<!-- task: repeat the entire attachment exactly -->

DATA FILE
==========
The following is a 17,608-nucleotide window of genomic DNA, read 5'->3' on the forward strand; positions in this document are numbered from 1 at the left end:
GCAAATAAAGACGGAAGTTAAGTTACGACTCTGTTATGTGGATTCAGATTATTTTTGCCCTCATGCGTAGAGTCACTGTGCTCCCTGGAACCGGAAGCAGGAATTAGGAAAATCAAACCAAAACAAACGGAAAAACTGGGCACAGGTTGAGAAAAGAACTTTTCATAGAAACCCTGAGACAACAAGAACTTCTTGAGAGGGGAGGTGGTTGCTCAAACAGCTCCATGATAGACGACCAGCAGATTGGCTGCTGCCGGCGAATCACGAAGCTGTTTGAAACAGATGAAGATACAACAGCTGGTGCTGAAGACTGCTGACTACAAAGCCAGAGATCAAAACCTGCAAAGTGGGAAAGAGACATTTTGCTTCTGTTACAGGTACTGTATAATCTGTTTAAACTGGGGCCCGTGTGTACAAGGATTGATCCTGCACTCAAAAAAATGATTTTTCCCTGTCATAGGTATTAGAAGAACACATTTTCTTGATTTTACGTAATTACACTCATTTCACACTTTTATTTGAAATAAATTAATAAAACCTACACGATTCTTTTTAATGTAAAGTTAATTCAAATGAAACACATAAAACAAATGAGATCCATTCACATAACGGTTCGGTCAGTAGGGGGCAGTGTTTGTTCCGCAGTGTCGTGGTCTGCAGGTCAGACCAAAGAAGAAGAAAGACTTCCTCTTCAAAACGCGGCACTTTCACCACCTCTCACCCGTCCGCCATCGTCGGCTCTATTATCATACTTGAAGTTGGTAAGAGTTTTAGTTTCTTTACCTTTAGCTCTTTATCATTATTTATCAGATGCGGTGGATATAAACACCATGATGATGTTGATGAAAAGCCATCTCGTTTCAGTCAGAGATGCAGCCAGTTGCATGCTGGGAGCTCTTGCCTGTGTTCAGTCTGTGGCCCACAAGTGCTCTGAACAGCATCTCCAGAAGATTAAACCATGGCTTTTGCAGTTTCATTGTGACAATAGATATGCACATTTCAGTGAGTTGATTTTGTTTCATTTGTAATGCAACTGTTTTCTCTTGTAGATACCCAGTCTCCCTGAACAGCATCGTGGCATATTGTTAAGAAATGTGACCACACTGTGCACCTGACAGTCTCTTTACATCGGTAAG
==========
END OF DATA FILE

The following is a 17,608-nucleotide window of genomic DNA, read 5'->3' on the forward strand; positions in this document are numbered from 1 at the left end:
GCAAATAAAGACGGAAGTTAAGTTACGACTCTGTTATGTGGATTCAGATTATTTTTGCCCTCATGCGTAGAGTCACTGTGCTCCCTGGAACCGGAAGCAGGAATTAGGAAAATCAAACCAAAACAAACGGAAAAACTGGGCACAGGTTGAGAAAAGAACTTTTCATAGAAACCCTGAGACAACAAGAACTTCTTGAGAGGGGAGGTGGTTGCTCAAACAGCTCCATGATAGACGACCAGCAGATTGGCTGCTGCCGGCGAATCACGAAGCTGTTTGAAACAGATGAAGATACAACAGCTGGTGCTGAAGACTGCTGACTACAAAGCCAGAGATCAAAACCTGCAAAGTGGGAAAGAGACATTTTGCTTCTGTTACAGGTACTGTATAATCTGTTTAAACTGGGGCCCGTGTGTACAAGGATTGATCCTGCACTCAAAAAAATGATTTTTCCCTGTCATAGGTATTAGAAGAACACATTTTCTTGATTTTACGTAATTACACTCATTTCACACTTTTATTTGAAATAAATTAATAAAACCTACACGATTCTTTTTAATGTAAAGTTAATTCAAATGAAACACATAAAACAAATGAGATCCATTCACATAACGGTTCGGTCAGTAGGGGGCAGTGTTTGTTCCGCAGTGTCGTGGTCTGCAGGTCAGACCAAAGAAGAAGAAAGACTTCCTCTTCAAAACGCGGCACTTTCACCACCTCTCACCCGTCCGCCATCGTCGGCTCTATTATCATACTTGAAGTTGGTAAGAGTTTTAGTTTCTTTACCTTTAGCTCTTTATCATTATTTATCAGATGCGGTGGATATAAACACCATGATGATGTTGATGAAAAGCCATCTCGTTTCAGTCAGAGATGCAGCCAGTTGCATGCTGGGAGCTCTTGCCTGTGTTCAGTCTGTGGCCCACAAGTGCTCTGAACAGCATCTCCAGAAGATTAAACCATGGCTTTTGCAGTTTCATTGTGACAATAGATATGCACATTTCAGTGAGTTGATTTTGTTTCATTTGTAATGCAACTGTTTTCTCTTGTAGATACCCAGTCTCCCTGAACAGCATCGTGGCATATTGTTAAGAAATGTGACCACACTGTGCACCTGACAGTCTCTTTACATCGGTAAG